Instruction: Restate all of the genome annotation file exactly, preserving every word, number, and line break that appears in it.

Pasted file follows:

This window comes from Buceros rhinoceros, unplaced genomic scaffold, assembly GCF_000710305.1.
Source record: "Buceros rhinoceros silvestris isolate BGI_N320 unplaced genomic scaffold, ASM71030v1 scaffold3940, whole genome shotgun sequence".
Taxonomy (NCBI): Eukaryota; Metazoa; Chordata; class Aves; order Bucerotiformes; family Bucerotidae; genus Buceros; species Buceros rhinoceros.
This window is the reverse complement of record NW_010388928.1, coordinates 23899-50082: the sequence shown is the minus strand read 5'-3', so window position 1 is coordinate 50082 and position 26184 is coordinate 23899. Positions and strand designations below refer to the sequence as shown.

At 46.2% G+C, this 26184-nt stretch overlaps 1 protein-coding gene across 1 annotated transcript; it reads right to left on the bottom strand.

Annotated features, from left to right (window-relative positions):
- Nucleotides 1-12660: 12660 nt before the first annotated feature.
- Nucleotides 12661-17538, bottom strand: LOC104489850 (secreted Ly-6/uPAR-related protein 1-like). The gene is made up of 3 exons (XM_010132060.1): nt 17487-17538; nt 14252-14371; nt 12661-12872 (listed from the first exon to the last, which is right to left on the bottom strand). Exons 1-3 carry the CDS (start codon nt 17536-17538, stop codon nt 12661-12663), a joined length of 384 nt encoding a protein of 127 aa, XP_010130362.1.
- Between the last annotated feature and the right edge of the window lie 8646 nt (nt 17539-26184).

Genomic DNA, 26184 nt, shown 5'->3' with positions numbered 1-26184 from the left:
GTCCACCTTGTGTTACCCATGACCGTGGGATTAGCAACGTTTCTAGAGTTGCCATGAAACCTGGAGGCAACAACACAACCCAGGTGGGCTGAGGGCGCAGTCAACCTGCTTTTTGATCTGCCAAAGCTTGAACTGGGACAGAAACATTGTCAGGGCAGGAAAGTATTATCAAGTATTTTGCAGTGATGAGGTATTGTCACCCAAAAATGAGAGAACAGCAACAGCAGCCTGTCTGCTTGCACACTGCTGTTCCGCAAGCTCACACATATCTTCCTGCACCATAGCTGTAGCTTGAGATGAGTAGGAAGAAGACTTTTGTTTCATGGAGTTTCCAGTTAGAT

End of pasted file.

This window comes from Buceros rhinoceros, unplaced genomic scaffold, assembly GCF_000710305.1.
Source record: "Buceros rhinoceros silvestris isolate BGI_N320 unplaced genomic scaffold, ASM71030v1 scaffold3940, whole genome shotgun sequence".
Taxonomy (NCBI): Eukaryota; Metazoa; Chordata; class Aves; order Bucerotiformes; family Bucerotidae; genus Buceros; species Buceros rhinoceros.
This window is the reverse complement of record NW_010388928.1, coordinates 23899-50082: the sequence shown is the minus strand read 5'-3', so window position 1 is coordinate 50082 and position 26184 is coordinate 23899. Positions and strand designations below refer to the sequence as shown.

At 46.2% G+C, this 26184-nt stretch overlaps 1 protein-coding gene across 1 annotated transcript; it reads right to left on the bottom strand.

Annotated features, from left to right (window-relative positions):
- Nucleotides 1-12660: 12660 nt before the first annotated feature.
- Nucleotides 12661-17538, bottom strand: LOC104489850 (secreted Ly-6/uPAR-related protein 1-like). The gene is made up of 3 exons (XM_010132060.1): nt 17487-17538; nt 14252-14371; nt 12661-12872 (listed from the first exon to the last, which is right to left on the bottom strand). Exons 1-3 carry the CDS (start codon nt 17536-17538, stop codon nt 12661-12663), a joined length of 384 nt encoding a protein of 127 aa, XP_010130362.1.
- Between the last annotated feature and the right edge of the window lie 8646 nt (nt 17539-26184).

Genomic DNA, 26184 nt, shown 5'->3' with positions numbered 1-26184 from the left:
GTCCACCTTGTGTTACCCATGACCGTGGGATTAGCAACGTTTCTAGAGTTGCCATGAAACCTGGAGGCAACAACACAACCCAGGTGGGCTGAGGGCGCAGTCAACCTGCTTTTTGATCTGCCAAAGCTTGAACTGGGACAGAAACATTGTCAGGGCAGGAAAGTATTATCAAGTATTTTGCAGTGATGAGGTATTGTCACCCAAAAATGAGAGAACAGCAACAGCAGCCTGTCTGCTTGCACACTGCTGTTCCGCAAGCTCACACATATCTTCCTGCACCATAGCTGTAGCTTGAGATGAGTAGGAAGAAGACTTTTGTTTCATGGAGTTTCCAGTTAGAT